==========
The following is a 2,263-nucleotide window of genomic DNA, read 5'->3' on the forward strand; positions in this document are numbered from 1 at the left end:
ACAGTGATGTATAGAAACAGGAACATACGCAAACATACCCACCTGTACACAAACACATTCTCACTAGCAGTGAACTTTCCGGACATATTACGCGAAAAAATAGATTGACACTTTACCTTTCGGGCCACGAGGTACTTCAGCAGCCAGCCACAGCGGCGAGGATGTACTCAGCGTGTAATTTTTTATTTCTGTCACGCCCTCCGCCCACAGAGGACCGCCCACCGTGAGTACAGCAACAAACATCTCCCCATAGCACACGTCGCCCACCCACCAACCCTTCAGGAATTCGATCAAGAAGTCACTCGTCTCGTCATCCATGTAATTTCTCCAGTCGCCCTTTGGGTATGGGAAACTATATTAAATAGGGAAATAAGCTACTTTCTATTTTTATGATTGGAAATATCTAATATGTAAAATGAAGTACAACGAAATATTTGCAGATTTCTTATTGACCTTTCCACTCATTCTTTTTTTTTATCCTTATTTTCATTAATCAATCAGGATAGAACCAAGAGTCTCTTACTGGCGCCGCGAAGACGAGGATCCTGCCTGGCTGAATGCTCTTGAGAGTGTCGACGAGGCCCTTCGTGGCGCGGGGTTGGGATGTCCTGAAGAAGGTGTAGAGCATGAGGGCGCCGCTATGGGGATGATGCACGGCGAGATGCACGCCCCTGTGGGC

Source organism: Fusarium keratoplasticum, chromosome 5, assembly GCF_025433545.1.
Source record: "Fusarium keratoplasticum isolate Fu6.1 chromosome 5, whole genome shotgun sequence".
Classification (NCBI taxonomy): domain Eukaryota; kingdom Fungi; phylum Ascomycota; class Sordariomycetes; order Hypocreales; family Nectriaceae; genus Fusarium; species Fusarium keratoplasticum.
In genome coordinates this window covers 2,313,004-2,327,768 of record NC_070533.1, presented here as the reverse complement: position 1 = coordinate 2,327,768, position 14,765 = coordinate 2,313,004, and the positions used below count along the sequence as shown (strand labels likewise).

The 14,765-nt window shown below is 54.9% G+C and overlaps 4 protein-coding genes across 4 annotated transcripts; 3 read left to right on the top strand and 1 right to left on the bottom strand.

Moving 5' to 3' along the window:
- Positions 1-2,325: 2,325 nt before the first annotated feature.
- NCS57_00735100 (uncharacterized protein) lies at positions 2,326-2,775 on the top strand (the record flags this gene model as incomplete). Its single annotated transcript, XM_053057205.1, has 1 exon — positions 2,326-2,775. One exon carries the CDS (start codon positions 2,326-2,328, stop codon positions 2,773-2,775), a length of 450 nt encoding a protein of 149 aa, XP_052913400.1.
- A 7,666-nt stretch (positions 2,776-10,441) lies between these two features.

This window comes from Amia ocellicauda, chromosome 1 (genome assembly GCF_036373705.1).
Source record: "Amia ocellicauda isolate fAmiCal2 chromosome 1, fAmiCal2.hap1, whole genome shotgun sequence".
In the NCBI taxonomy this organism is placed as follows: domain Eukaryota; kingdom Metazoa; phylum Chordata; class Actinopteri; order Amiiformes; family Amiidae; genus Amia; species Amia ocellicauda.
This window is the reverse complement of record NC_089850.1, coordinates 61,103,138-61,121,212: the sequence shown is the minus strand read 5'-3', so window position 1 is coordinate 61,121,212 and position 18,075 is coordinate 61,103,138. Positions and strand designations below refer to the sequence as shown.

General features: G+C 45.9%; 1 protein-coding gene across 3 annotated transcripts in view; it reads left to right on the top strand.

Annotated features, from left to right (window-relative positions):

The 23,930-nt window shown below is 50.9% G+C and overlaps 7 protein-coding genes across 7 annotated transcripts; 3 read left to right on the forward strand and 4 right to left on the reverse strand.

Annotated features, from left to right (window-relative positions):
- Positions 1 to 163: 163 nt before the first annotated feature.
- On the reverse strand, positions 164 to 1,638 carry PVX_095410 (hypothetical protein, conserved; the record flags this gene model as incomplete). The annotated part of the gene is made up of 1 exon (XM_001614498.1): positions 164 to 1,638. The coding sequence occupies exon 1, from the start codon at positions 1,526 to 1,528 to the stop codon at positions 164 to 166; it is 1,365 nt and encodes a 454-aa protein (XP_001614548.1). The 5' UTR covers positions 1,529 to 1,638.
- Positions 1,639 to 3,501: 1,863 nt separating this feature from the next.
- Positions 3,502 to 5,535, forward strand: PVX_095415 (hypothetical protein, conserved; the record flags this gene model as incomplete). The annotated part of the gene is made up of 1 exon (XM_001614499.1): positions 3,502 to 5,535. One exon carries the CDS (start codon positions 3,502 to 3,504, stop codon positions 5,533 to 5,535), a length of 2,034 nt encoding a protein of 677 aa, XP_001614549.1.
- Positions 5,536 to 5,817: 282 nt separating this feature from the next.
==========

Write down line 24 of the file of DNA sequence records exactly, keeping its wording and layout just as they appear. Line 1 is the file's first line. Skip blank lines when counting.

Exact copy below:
- Positions 5,536 to 5,817: 282 nt separating this feature from the next.